I've just returned back home from the Wisconsin Fellowship of Poets 2016 Spring Conference where I was one of three featured poets, along with Ed Bok Lee and Kao Kalia Yang, both of whom I haven't seen in nearly 8 years. I also had a chance to meet the wonderful Soham Patel, whose work I look forward to seeing much more in the years ahead.
I'm grateful to everyone who came to attend, and applaud all of the hard work and tireless hours that went into putting on such a wonderful event. As I heard so many of the members reading their poetry, I was struck by the diversity of styles and subject matter, the deep spiritual resonances, the flourishing of imagination and tradition, and the wonderful humor and musicality of the language that's very distinctive in Wisconsin poetry.
As I've discussed so often, to me, poetry isn't just about words on a page or sounds in an ear, but it's souls talking to souls, and that was fully present in Madison this weekend. It was a delight to catch up with so many people and to share in the conversations with them about what it meant to be a poet in the modern day.
I enjoyed having a chance to look at so many of the books the Fellowship has brought into the world, and there was much to this event that I will take back with me. I will be strongly encouraging Lao American writers in the future to consider this model of trust, of harmony, of community as we gather in celebration of our shared journeys.
There's still so much to process, and I'll be writing of this more in the coming months ahead, but I was happy to see a spirit of inclusion, a commitment to both formal forms and experimental ones. I extend my appreciation to Wisconsin Fellowship of Poets president Jan Chronister for her wonderful work to ensure there's space in the organization for so many varieties of poets.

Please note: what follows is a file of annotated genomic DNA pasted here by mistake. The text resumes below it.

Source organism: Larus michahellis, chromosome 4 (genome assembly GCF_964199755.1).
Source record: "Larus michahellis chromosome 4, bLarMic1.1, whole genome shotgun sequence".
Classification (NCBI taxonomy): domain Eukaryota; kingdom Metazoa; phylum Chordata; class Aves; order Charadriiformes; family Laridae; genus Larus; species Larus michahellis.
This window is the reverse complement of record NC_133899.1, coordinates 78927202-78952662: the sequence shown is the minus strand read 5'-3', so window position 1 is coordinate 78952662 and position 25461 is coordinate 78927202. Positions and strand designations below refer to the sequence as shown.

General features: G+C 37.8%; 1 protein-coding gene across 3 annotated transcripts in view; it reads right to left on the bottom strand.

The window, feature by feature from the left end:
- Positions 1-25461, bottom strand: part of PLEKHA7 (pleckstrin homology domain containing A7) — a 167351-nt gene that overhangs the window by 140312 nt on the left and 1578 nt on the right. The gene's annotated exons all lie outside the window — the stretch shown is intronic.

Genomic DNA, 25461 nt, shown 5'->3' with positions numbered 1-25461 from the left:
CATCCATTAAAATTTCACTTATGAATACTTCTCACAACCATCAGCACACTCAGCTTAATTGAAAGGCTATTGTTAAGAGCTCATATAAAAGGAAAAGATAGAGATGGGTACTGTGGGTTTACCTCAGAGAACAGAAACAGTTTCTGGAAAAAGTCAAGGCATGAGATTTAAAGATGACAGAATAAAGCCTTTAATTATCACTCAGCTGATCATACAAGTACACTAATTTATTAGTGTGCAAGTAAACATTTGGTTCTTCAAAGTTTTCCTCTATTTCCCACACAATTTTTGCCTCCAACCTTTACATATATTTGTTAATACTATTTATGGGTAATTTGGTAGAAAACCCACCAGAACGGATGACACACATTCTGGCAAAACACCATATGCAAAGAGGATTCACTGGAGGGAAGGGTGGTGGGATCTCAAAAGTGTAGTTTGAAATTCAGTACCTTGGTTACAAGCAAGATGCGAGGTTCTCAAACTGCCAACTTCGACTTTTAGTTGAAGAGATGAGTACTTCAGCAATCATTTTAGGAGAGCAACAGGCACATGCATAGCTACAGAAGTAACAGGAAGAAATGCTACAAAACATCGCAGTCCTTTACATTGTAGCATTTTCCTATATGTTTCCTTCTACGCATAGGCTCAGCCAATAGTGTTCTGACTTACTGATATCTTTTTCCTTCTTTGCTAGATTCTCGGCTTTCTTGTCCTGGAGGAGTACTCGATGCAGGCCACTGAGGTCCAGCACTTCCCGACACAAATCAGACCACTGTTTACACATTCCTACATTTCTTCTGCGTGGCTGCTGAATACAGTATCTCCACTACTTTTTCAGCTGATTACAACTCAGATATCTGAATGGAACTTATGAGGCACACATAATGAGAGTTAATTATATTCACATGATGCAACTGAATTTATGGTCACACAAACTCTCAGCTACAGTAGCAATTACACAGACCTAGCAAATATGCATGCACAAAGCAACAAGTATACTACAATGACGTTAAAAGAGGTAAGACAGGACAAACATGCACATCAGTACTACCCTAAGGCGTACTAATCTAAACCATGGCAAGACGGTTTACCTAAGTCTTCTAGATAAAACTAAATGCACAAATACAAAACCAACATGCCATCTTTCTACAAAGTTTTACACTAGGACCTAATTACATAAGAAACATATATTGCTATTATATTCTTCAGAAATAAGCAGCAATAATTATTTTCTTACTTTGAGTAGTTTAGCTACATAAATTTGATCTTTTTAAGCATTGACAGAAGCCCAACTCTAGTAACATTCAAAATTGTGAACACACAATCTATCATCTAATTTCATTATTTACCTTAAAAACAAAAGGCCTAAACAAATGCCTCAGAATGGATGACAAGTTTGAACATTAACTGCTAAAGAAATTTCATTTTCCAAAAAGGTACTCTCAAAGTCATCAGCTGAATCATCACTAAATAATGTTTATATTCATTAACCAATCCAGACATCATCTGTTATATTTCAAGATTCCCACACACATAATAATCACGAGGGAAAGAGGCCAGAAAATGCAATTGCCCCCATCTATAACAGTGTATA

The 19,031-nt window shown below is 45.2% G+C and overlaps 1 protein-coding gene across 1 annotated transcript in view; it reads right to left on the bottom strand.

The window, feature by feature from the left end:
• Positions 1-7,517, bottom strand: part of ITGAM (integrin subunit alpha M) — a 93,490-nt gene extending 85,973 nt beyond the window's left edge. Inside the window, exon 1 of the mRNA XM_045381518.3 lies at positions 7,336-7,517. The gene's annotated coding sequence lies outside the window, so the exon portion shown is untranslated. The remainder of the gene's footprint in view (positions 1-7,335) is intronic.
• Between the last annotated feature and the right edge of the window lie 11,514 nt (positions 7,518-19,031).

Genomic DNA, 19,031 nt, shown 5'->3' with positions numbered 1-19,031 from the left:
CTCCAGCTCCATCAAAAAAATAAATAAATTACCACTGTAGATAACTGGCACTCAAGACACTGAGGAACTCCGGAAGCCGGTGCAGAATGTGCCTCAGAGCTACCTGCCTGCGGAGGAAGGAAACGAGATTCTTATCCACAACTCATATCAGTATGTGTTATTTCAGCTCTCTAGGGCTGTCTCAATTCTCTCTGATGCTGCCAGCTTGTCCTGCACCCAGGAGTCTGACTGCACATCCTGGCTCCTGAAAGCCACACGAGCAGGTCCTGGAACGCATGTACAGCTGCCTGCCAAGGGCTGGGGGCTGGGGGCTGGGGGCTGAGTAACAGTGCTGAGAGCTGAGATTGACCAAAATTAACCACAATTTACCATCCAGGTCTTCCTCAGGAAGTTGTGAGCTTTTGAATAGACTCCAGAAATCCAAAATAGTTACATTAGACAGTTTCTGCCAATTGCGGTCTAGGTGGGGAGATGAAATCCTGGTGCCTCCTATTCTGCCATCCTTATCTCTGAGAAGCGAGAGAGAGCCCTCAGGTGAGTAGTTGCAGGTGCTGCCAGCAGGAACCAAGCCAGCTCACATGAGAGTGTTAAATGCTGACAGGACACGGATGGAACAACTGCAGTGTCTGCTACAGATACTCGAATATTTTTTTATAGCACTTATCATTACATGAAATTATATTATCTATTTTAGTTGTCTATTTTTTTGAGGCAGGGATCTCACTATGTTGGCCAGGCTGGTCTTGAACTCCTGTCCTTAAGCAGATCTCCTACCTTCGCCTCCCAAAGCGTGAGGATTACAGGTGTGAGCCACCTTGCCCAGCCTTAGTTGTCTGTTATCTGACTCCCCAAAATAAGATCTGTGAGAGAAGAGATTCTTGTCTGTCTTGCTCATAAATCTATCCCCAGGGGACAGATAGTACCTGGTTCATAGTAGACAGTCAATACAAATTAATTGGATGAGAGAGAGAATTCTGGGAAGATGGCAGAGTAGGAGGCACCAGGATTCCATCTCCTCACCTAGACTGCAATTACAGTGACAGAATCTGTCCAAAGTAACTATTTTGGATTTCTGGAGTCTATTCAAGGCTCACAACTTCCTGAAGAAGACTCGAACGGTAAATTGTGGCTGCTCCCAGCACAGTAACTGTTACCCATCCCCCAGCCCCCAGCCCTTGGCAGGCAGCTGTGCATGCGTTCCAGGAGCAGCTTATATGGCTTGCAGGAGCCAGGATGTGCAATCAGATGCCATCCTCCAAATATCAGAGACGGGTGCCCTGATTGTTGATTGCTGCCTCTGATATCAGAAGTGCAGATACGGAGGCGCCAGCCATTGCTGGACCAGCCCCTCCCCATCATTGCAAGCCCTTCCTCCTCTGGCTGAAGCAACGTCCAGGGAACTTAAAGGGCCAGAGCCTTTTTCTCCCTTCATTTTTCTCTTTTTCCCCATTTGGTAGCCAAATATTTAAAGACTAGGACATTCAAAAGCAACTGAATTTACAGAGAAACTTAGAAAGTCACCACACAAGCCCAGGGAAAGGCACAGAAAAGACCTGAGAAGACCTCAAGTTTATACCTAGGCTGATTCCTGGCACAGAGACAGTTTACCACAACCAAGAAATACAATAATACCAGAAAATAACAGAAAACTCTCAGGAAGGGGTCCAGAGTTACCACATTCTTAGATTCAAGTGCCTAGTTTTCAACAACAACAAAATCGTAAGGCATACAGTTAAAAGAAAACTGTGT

Both emerging poets and established poets had a chance to have their say and to present their pieces to the entire Fellowship. It was a great intergenerational experience filled with great fun and touching exchanges.
I had a chance to meet fine poets such as Peter and Kathy Piaskoski, Kimberly Blanchette and her wife Colleen Frentzel of Pickle Barrel Press, Martha Jackson Kaplan, Sarah Sadie Busse, Paula Schulz, Joann Chang, Steve Tomasko, and so many others (please accept my apologies that I can't list you all in one post as I want to!)
I managed to catch up with F.J. Bergmann for the second time in a year since ConVergence in Minneapolis, and it was exciting to see many of her new ventures including the debut of Jeanie Tomasko's Violet Hours. Readers could also pick up a copy of the Science Fiction Poetry Association's 2016 Rhysling Anthology to see some of the poems the SFPA have been excited about.
During the course of this year's conference I read the now rarely-performed "How To Build A Boat," from my out-of-print book BARROW, but also "Japonisme, Laoisme," "What Kills A Man," "In the Beginning," "On A Stairway In Luang Prabang," "The Last War Poem," and sections of "The Dream Highway of Ms. Mannivongsa." As I prefaced it on several occasions, my poetic concern is centered on the question of how we cultivate not only memory and spirit in our poetry, but how do we also help the next generation see a future wherein, they, too, are present.